Other projects

In 1987, the early part of her career was chronicled in The Long Tradition, a TV documentary. Kathryn Tickell's Northumbria, another documentary, appeared in 2006. In 1997, Tickell founded the Young Musicians Fund of the Tyne and Wear Foundation to provide money to young people in northeastern England who wanted to learn music. She founded the Festival of the North East and from 2009-2013 was the artistic director of Folkworks.[6]

Awards and honors


  • On Kielder Side (Saydisc, 1984)
  • Borderlands (Black Crow, 1987)
  • Common Ground (Black Crow, 1988)
  • The Kathryn Tickell Band (Black Crow, 1991)
  • Signs (1993)
  • The Gathering (Park, 1997)
  • The Northumberland Collection (Park, 1998)
  • Debateable Lands (Park, 2000)
  • Ensemble Mystical (Park, 2001)
  • Air Dancing (Park, 2004)
  • The Sky Didn't Fall (Park, 2006)
  • Strange But True (2006)
  • Instrumental (Park, 2007)
  • Durham Concerto (2008, with Jon Lord)
  • What We Do (2008, with Peter Tickell)
  • Northumbrian Voices (Park, 2012)[12]
  • Kathryn Tickell & The Side (Resilient, 2014)
  • Water of Tyne (Resilient, 2016)[13]

With Sting

  • 1991 The Soul Cages
  • 1993 Ten Summoner's Tales
  • 1996 Mercury Falling
  • 1999 Brand New Day
  • 2009 If on a Winter's Night
  • 2013 The Last Ship

With others


  1. ^ Du Noyer, Paul (2003). The Illustrated Encyclopedia of Music (1st ed.). Fulham, London: Flame Tree Publishing. p. 282. ISBN 1-904041-96-5.
  2. ^ Hickman, Pamela (26 September 2015). "Kathryn Tickell talks about Northumbrian music, about the fiddle and the Northumbrian pipes". Pamela Hickman's Music Interviews. Retrieved 2017.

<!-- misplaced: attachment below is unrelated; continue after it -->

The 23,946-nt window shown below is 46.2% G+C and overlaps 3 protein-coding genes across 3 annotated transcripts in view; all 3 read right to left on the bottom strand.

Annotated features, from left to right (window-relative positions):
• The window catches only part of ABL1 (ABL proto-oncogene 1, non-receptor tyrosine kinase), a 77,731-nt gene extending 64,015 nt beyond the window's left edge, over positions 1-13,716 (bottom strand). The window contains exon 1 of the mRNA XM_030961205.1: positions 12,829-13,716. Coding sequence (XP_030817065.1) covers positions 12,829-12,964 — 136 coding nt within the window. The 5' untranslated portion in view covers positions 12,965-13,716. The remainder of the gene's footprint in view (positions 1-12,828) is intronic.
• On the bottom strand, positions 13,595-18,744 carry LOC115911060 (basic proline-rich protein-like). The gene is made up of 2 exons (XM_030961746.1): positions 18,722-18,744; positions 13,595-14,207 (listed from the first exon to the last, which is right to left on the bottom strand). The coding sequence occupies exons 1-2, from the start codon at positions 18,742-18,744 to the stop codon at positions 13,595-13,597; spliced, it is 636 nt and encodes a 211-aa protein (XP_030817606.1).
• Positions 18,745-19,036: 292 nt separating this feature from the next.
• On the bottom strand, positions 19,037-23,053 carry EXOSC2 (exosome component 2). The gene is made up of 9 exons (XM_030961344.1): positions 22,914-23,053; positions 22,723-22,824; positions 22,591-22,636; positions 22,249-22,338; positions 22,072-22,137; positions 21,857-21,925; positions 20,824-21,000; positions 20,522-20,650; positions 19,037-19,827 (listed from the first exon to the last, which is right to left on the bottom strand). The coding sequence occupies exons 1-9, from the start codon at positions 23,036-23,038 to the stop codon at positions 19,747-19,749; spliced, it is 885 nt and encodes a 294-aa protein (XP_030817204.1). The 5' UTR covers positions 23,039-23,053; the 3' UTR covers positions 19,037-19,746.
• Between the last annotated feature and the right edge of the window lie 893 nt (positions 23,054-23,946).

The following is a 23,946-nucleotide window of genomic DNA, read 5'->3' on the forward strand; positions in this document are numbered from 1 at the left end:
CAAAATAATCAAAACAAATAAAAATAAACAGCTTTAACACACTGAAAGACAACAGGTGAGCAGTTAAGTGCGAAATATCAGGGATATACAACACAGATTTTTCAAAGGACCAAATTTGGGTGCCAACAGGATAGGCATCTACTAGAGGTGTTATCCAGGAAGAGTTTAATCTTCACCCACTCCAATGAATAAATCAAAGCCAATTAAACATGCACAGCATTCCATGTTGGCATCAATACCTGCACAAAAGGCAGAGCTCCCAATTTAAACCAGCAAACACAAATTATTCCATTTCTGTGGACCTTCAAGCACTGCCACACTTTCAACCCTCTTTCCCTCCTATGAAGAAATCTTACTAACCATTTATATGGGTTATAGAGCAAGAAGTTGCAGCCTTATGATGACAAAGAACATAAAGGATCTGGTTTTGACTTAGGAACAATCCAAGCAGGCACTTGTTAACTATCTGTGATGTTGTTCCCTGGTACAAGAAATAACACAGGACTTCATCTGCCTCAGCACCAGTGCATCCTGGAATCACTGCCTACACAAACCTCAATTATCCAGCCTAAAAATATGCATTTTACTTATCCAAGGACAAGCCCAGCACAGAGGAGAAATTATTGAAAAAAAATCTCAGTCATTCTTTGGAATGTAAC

3. ^ Javin, Val (7 September 2012). "Music: Folk rooted in Northumbria". Huddersfield Daily Examiner. Retrieved 2017.
  4. ^ a b c d Stambler, Irwin; Stambler, Lyndon (2001). Folk and blues : the encyclopedia (1. ed.). New York: St. Martin's Press. p. 615. ISBN 0-312-20057-9.
  5. ^ a b Tilden, Imogen (2 September 2010). "Kathryn Tickell: 'This is so much more to me than just a band'". The Guardian. Retrieved 2016.
  6. ^ a b "Kathryn Tickell". www.kathryntickell.com. Retrieved 2016.
  7. ^ a b c d Nickson, Chris. "Kathryn Tickell | Biography & History". AllMusic. Retrieved 2016.
  8. ^ a b Hamilton, Michael (16 November 2009). "Northumbrian piper Kathryn Tickell calls the tune". www.ne4me.co.uk. Retrieved 2016.
  9. ^ Wilkinson, Allan (17 February 2015). "Kathryn Tickell and the Side | Northern Sky Magazine". Northern Sky. Retrieved 2016.
  10. ^ "Kathryn's award in the queen's birthday honours". Kathryn Tickell. 12 June 2015. Retrieved 2016.
  11. ^ "Leading musician and renowned inventor honoured in winter graduation ceremonies". Durham University. 9 January 2017. Retrieved 2017.
  12. ^ Gallacher, Alex (18 September 2012). "Interview: Kathryn Tickell - Northumbrian Voices". Folk Radio UK. Retrieved 2016.
  13. ^ "Kathryn Tickell | Album Discography". AllMusic. Retrieved 2016.
  14. ^ "Kathryn Tickell | Credits". AllMusic. Retrieved 2016.

External links

  This article uses material from the Wikipedia page available here. It is released under the Creative Commons Attribution-Share-Alike License 3.0.